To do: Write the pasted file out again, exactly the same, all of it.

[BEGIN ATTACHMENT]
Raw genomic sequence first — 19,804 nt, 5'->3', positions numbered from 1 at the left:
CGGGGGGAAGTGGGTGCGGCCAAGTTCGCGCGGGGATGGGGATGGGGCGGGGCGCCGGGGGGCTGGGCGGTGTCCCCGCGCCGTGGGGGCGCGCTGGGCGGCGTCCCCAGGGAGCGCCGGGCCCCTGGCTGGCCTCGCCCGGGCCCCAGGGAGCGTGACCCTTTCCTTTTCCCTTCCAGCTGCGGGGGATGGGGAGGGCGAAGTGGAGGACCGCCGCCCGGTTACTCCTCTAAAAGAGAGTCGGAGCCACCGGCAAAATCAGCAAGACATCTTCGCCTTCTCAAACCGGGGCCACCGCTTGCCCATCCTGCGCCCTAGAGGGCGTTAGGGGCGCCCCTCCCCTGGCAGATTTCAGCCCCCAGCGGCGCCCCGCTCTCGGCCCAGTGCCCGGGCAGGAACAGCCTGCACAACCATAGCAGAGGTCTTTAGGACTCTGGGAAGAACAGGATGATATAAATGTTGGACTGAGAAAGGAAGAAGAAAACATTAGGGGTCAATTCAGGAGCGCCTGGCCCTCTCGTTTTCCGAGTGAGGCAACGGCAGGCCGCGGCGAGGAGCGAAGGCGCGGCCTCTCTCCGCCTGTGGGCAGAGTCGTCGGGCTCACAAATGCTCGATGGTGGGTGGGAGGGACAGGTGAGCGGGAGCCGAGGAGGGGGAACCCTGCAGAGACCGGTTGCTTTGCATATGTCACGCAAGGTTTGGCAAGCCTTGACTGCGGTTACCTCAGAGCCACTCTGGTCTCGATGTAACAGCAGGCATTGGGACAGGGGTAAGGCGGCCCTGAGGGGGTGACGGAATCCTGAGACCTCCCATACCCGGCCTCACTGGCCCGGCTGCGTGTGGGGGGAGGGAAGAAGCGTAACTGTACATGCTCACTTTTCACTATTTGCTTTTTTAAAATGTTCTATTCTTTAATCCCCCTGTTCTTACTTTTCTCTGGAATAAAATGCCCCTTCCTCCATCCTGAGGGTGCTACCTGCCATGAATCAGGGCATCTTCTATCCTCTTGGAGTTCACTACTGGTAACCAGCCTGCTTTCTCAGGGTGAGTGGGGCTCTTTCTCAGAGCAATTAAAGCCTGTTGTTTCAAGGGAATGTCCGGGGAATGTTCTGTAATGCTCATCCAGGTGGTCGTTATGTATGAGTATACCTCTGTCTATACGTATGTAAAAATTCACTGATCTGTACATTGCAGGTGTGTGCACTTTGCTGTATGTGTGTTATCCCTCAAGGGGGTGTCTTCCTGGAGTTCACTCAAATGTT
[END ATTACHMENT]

Raw genomic sequence first — 19,804 nt, 5'->3', positions numbered from 1 at the left:
CGGGGGGAAGTGGGTGCGGCCAAGTTCGCGCGGGGATGGGGATGGGGCGGGGCGCCGGGGGGCTGGGCGGTGTCCCCGCGCCGTGGGGGCGCGCTGGGCGGCGTCCCCAGGGAGCGCCGGGCCCCTGGCTGGCCTCGCCCGGGCCCCAGGGAGCGTGACCCTTTCCTTTTCCCTTCCAGCTGCGGGGGATGGGGAGGGCGAAGTGGAGGACCGCCGCCCGGTTACTCCTCTAAAAGAGAGTCGGAGCCACCGGCAAAATCAGCAAGACATCTTCGCCTTCTCAAACCGGGGCCACCGCTTGCCCATCCTGCGCCCTAGAGGGCGTTAGGGGCGCCCCTCCCCTGGCAGATTTCAGCCCCCAGCGGCGCCCCGCTCTCGGCCCAGTGCCCGGGCAGGAACAGCCTGCACAACCATAGCAGAGGTCTTTAGGACTCTGGGAAGAACAGGATGATATAAATGTTGGACTGAGAAAGGAAGAAGAAAACATTAGGGGTCAATTCAGGAGCGCCTGGCCCTCTCGTTTTCCGAGTGAGGCAACGGCAGGCCGCGGCGAGGAGCGAAGGCGCGGCCTCTCTCCGCCTGTGGGCAGAGTCGTCGGGCTCACAAATGCTCGATGGTGGGTGGGAGGGACAGGTGAGCGGGAGCCGAGGAGGGGGAACCCTGCAGAGACCGGTTGCTTTGCATATGTCACGCAAGGTTTGGCAAGCCTTGACTGCGGTTACCTCAGAGCCACTCTGGTCTCGATGTAACAGCAGGCATTGGGACAGGGGTAAGGCGGCCCTGAGGGGGTGACGGAATCCTGAGACCTCCCATACCCGGCCTCACTGGCCCGGCTGCGTGTGGGGGGAGGGAAGAAGCGTAACTGTACATGCTCACTTTTCACTATTTGCTTTTTTAAAATGTTCTATTCTTTAATCCCCCTGTTCTTACTTTTCTCTGGAATAAAATGCCCCTTCCTCCATCCTGAGGGTGCTACCTGCCATGAATCAGGGCATCTTCTATCCTCTTGGAGTTCACTACTGGTAACCAGCCTGCTTTCTCAGGGTGAGTGGGGCTCTTTCTCAGAGCAATTAAAGCCTGTTGTTTCAAGGGAATGTCCGGGGAATGTTCTGTAATGCTCATCCAGGTGGTCGTTATGTATGAGTATACCTCTGTCTATACGTATGTAAAAATTCACTGATCTGTACATTGCAGGTGTGTGCACTTTGCTGTATGTGTGTTATCCCTCAAGGGGGTGTCTTCCTGGAGTTCACTCAAATGTT